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An MOV installed across the power transformer primary solves this problem. Nov 12, 4. Messages: 6, If the amp is humming, then there is sound coming out. Maybe no signal, but that is sound.The complaint was no sound but have power. Usually the first thing I do was to connect a speaker at the output jack to see if the sound really not present.

Another test is to check the output DC voltage at the speaker output jack. It should not have DC voltage and from the test I got True enough, when I placed my digital multimeter to the transistor pin on board I got very low ohm on all the legs pins. After the replacement with new components the stereo power amplifier with no sound problem was finally fixed. I did not post the video thus you would not hear the sound but the sound worked! Please give a support by clicking on the social buttons below.

Your feedback on the post is welcome.

amp has power but no sound from speakers

Please leave it in the comments. If you have electronic repair articles to share with us, please contact us HERE. You can also forward this website link to your friends and colleagues-thanks! Wow, a lot components are changed there, Suranga. Is it easy to purchase components in Sri Lanka? My God! What a tedious work, but, with a positive result! Well done! Did you get exact replacements or you had to find matched? Regarding those shorted transistors, did you measured them in PCB first or did you desolder them first and only then you measured?.

I still learn to repair electronic devices but sometimes it happens that if I measure a diode in PCB being soldered it seems to be shorted but after desoldering and testing again it is OK. So I asked here because you are better at repairing.

Thank you for reply.Worst-case scenario? You might get to go shopping for an upgrade. Before you get started, make sure all equipment is turned off, including the subwoofer.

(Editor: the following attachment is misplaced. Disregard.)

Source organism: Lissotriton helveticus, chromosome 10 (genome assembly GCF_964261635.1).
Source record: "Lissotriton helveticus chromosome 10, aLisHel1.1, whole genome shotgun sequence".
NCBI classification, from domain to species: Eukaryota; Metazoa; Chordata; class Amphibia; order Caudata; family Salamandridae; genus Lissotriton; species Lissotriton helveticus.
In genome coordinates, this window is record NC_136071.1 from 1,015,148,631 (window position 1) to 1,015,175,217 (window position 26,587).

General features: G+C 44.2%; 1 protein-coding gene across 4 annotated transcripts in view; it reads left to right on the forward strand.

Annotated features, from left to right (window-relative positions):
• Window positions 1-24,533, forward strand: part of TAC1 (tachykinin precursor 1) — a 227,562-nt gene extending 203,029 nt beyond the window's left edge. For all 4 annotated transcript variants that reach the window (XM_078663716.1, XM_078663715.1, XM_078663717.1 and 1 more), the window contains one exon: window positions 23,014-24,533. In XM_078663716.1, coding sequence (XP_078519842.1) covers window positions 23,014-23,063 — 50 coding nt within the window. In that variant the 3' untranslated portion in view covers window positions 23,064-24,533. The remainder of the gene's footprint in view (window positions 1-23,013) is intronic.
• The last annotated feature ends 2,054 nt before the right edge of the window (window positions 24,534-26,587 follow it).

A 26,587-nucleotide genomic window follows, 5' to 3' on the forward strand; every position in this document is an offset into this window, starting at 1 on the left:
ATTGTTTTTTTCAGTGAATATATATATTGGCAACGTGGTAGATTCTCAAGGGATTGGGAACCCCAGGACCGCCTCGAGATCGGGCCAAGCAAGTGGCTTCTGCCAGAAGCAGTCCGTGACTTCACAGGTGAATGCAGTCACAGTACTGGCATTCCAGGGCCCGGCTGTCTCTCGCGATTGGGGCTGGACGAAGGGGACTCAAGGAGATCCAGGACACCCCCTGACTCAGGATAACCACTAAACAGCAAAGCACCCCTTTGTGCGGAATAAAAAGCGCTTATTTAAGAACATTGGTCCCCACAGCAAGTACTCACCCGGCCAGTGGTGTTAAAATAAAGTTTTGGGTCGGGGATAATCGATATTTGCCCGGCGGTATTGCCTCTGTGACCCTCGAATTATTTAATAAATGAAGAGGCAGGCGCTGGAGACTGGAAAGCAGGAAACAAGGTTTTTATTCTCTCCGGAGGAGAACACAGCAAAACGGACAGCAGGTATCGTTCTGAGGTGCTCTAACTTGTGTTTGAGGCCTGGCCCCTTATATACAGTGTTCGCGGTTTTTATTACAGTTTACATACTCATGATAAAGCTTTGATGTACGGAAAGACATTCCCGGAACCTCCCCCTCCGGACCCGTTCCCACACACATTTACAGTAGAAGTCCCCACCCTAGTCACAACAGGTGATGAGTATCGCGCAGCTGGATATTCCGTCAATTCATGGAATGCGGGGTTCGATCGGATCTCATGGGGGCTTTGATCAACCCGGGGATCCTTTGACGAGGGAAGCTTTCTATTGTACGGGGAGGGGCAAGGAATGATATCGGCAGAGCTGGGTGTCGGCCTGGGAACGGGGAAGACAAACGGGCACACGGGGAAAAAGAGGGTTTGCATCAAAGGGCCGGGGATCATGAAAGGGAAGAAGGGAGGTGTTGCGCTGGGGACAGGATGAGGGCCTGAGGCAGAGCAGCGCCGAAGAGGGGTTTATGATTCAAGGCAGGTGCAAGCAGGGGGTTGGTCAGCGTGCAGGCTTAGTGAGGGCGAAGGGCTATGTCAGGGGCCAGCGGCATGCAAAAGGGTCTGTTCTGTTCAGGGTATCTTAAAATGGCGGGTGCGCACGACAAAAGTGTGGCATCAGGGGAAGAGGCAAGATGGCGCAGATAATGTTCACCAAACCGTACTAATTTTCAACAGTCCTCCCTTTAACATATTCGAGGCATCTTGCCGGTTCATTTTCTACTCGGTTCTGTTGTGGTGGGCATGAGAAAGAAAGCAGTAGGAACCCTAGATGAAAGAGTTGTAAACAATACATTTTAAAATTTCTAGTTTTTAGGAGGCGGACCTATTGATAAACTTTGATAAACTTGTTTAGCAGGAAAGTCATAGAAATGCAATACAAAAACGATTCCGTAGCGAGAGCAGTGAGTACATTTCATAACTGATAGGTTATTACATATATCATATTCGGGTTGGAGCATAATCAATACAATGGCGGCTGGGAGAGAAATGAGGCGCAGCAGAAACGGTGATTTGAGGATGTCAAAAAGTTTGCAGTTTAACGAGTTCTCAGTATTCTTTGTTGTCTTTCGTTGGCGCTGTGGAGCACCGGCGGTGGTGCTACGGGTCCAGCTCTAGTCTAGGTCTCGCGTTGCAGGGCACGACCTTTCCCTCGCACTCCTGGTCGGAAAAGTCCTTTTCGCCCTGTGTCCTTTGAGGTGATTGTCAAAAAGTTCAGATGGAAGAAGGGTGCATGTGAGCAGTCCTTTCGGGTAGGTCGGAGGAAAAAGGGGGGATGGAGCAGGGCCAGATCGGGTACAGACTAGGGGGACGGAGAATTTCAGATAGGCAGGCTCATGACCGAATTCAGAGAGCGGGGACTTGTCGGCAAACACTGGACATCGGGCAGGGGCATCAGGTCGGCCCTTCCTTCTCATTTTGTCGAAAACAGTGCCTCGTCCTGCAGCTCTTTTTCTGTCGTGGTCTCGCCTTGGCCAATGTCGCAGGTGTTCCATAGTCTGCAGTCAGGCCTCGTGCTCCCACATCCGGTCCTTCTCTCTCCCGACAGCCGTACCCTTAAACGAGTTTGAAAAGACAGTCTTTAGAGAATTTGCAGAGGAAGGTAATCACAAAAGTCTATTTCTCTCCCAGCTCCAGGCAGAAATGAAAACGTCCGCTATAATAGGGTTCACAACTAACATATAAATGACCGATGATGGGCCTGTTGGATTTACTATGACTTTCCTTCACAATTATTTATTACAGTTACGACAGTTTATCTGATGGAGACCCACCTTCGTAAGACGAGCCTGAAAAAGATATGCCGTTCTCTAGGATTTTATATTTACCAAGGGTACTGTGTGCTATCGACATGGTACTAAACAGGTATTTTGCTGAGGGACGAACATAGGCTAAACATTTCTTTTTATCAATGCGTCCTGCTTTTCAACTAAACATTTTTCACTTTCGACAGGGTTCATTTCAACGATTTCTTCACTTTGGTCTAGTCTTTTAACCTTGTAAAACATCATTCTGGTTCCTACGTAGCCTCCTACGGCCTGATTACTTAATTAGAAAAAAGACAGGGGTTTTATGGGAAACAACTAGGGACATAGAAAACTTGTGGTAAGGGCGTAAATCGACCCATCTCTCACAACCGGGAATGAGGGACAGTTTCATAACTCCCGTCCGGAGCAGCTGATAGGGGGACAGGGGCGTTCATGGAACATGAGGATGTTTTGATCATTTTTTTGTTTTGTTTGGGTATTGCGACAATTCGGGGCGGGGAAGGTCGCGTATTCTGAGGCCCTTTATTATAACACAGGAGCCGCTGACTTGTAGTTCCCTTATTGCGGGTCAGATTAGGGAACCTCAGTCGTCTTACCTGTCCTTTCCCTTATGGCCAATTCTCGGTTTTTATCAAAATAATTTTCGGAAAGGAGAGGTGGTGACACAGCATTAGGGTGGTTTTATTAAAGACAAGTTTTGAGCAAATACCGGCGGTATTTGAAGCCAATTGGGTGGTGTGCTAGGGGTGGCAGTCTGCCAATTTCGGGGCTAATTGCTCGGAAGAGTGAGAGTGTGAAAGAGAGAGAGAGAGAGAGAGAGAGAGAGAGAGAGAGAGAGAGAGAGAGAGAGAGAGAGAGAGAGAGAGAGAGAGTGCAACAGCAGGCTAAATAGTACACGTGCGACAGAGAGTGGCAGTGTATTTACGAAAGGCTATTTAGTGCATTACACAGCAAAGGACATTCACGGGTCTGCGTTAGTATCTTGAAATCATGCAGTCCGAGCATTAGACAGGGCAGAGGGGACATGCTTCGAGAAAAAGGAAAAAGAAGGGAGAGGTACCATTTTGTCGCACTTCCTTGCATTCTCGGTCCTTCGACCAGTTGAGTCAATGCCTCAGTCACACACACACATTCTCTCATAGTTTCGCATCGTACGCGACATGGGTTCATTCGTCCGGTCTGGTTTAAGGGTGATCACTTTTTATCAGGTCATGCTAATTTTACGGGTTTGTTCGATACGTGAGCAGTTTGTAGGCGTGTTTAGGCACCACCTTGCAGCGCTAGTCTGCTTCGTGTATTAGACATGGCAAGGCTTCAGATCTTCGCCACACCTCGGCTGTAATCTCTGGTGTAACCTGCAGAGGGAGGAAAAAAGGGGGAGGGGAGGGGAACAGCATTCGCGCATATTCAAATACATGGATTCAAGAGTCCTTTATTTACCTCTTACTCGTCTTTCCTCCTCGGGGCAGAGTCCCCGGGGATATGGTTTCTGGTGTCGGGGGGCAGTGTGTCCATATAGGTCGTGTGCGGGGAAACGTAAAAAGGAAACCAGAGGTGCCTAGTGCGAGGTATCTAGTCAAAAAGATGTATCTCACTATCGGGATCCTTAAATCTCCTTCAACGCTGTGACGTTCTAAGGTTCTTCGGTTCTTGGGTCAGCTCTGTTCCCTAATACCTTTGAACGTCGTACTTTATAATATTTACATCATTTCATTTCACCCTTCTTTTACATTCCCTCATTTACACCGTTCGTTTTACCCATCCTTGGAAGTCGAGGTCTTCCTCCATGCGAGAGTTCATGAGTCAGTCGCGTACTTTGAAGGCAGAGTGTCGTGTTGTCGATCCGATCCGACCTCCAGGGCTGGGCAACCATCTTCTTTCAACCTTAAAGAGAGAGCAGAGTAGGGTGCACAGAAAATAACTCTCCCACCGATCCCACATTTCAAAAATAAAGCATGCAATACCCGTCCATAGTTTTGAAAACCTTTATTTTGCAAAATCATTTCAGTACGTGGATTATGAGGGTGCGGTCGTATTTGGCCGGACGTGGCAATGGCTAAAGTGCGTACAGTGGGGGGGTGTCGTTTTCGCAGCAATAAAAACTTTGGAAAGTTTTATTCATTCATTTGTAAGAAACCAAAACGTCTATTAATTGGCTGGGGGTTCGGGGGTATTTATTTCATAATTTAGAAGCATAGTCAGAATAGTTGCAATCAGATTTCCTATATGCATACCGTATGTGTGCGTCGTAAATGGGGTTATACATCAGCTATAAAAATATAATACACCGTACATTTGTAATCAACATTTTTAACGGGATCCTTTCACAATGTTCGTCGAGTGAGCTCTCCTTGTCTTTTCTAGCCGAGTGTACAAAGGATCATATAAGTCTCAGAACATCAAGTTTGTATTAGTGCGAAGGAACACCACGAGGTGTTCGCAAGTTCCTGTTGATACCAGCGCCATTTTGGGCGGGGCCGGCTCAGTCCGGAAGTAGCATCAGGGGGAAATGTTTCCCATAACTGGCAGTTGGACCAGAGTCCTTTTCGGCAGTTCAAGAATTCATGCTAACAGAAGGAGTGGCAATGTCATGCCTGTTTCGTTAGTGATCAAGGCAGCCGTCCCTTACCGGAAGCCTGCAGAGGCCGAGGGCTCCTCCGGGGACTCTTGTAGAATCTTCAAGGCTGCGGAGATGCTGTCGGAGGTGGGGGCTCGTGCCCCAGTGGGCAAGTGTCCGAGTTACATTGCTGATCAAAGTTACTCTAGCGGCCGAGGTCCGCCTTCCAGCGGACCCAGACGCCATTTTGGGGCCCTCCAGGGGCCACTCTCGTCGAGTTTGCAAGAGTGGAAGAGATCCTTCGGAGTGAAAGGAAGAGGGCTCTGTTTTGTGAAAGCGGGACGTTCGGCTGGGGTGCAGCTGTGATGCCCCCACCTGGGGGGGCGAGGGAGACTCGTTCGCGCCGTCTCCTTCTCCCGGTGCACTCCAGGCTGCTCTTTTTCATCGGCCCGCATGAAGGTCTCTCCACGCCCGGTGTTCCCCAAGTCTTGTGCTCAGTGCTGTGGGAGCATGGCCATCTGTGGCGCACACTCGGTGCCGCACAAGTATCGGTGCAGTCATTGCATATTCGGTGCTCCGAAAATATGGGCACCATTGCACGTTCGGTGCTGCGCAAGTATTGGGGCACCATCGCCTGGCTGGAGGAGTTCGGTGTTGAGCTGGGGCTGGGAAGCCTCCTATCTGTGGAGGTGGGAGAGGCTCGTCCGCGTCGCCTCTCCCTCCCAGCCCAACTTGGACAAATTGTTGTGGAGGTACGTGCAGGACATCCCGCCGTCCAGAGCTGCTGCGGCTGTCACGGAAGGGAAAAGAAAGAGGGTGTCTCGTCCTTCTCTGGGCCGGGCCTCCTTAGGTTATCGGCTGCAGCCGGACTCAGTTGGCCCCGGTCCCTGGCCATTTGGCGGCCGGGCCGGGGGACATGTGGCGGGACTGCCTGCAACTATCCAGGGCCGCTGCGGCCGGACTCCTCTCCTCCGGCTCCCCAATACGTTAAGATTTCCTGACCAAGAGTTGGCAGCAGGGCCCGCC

amp has power but no sound from speakers

You never want to connect or disconnect any cables while anything is on, lest something incurs accidental damage. Check connections and speaker wires. Starting from the subwoofercheck all the wires and connection points running to amplifiers, receivers, or speakers. Check to make sure that cables are firmly connected and plugged into the correct spots. The inputs on the back of the subwoofer generally plug into the subwoofer output on the back of receivers or amplifiers.

If the subwoofer connects to speaker outputs on the receiver or amplifierinspect the entire length of wire connections for defects. If any bit of wire appears to be worn, torn, or damaged, replace those wires before attempting to use the equipment again. Perform a quick test on the wires to check that they work. Check outlets, power cable, and fuse. Most subwoofers have a "standby" LED that glows to indicate active power.

If it's not lit, check that the subwoofer is securely plugged into a wall socket, surge protector, or power strip. If a plug's prongs slip out halfway—it's often enough to prevent the flow of power— gently bend them so the cable will stay connected after you let go.

Make sure that all associated switches i. If the subwoofer still doesn't power on, try plugging it into a different outlet that you know works properly. As with the speaker wires, inspect the subwoofer's power cable for any damage or defects. Some subwoofers are equipped with a fuse, which may or may not require removal of a back plate.

If the fuse is a feature, and if you're comfortable tinkering with electronics, check to see if it needs replacing. Otherwise, consult the manufacturer or local repair shop first. Check system and menu settings. If all the wires and cables look good, revisit the menu settings on your receiver or amplifier—you never know if someone might have accidentally changed it all.

Check that the subwoofer is associated with the proper audio input selections. Make sure that the subwoofer's output hasn't also been adjusted down. Some receivers will, in fact, allow subwoofers to operate with a large speaker setting, so consult your product manual for additional details. Verify connections, turn on the subwoofer, and set the volume.

amp has power but no sound from speakers

After all connections and settings have been verified, turn on the subwoofer. Check the volume level on the subwoofer and receiver or amplifier before sending any audio input. Start the volume low and gradually increase it to determine if the subwoofer is working correctly. If the subwoofer doesn't power on at all, or it powers on but won't play a thing, then there's a good chance that it is defective and needs to be replaced. If possible, connect a separate subwoofer to the sending device to test that the hardware malfunction isn't related to the sender.

If the second subwoofer works, then it's very likely the original is indeed bad.